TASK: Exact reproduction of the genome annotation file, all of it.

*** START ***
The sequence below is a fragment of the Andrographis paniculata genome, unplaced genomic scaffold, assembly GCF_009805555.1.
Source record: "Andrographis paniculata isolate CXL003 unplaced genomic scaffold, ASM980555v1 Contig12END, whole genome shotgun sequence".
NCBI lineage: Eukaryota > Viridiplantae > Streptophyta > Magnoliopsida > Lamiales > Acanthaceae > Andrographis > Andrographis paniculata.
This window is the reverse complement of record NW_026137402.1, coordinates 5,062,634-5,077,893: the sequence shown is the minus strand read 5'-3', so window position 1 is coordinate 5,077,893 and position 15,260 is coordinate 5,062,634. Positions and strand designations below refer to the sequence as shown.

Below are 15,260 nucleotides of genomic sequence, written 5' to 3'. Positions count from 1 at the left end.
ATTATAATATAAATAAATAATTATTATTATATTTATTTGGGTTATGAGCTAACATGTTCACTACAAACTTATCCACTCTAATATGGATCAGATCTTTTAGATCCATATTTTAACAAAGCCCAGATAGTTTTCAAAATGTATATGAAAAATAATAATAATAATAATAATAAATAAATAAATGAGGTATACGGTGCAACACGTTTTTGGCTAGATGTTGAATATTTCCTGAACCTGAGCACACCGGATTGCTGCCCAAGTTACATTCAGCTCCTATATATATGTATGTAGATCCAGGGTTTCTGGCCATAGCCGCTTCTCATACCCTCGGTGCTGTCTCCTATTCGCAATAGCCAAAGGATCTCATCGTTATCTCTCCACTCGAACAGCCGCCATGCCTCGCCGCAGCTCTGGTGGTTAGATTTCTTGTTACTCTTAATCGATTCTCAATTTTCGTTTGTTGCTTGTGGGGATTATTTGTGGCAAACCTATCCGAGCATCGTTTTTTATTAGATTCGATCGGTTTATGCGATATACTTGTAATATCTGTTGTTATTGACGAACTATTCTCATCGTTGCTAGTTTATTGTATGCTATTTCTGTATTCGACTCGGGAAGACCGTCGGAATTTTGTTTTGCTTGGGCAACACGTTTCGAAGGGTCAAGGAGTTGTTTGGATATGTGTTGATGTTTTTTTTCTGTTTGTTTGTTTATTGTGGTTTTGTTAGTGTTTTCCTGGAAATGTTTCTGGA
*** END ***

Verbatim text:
The sequence below is a fragment of the Andrographis paniculata genome, unplaced genomic scaffold, assembly GCF_009805555.1.
Source record: "Andrographis paniculata isolate CXL003 unplaced genomic scaffold, ASM980555v1 Contig12END, whole genome shotgun sequence".
NCBI lineage: Eukaryota > Viridiplantae > Streptophyta > Magnoliopsida > Lamiales > Acanthaceae > Andrographis > Andrographis paniculata.
This window is the reverse complement of record NW_026137402.1, coordinates 5,062,634-5,077,893: the sequence shown is the minus strand read 5'-3', so window position 1 is coordinate 5,077,893 and position 15,260 is coordinate 5,062,634. Positions and strand designations below refer to the sequence as shown.

Below are 15,260 nucleotides of genomic sequence, written 5' to 3'. Positions count from 1 at the left end.
ATTATAATATAAATAAATAATTATTATTATATTTATTTGGGTTATGAGCTAACATGTTCACTACAAACTTATCCACTCTAATATGGATCAGATCTTTTAGATCCATATTTTAACAAAGCCCAGATAGTTTTCAAAATGTATATGAAAAATAATAATAATAATAATAATAAATAAATAAATGAGGTATACGGTGCAACACGTTTTTGGCTAGATGTTGAATATTTCCTGAACCTGAGCACACCGGATTGCTGCCCAAGTTACATTCAGCTCCTATATATATGTATGTAGATCCAGGGTTTCTGGCCATAGCCGCTTCTCATACCCTCGGTGCTGTCTCCTATTCGCAATAGCCAAAGGATCTCATCGTTATCTCTCCACTCGAACAGCCGCCATGCCTCGCCGCAGCTCTGGTGGTTAGATTTCTTGTTACTCTTAATCGATTCTCAATTTTCGTTTGTTGCTTGTGGGGATTATTTGTGGCAAACCTATCCGAGCATCGTTTTTTATTAGATTCGATCGGTTTATGCGATATACTTGTAATATCTGTTGTTATTGACGAACTATTCTCATCGTTGCTAGTTTATTGTATGCTATTTCTGTATTCGACTCGGGAAGACCGTCGGAATTTTGTTTTGCTTGGGCAACACGTTTCGAAGGGTCAAGGAGTTGTTTGGATATGTGTTGATGTTTTTTTTCTGTTTGTTTGTTTATTGTGGTTTTGTTAGTGTTTTCCTGGAAATGTTTCTGGA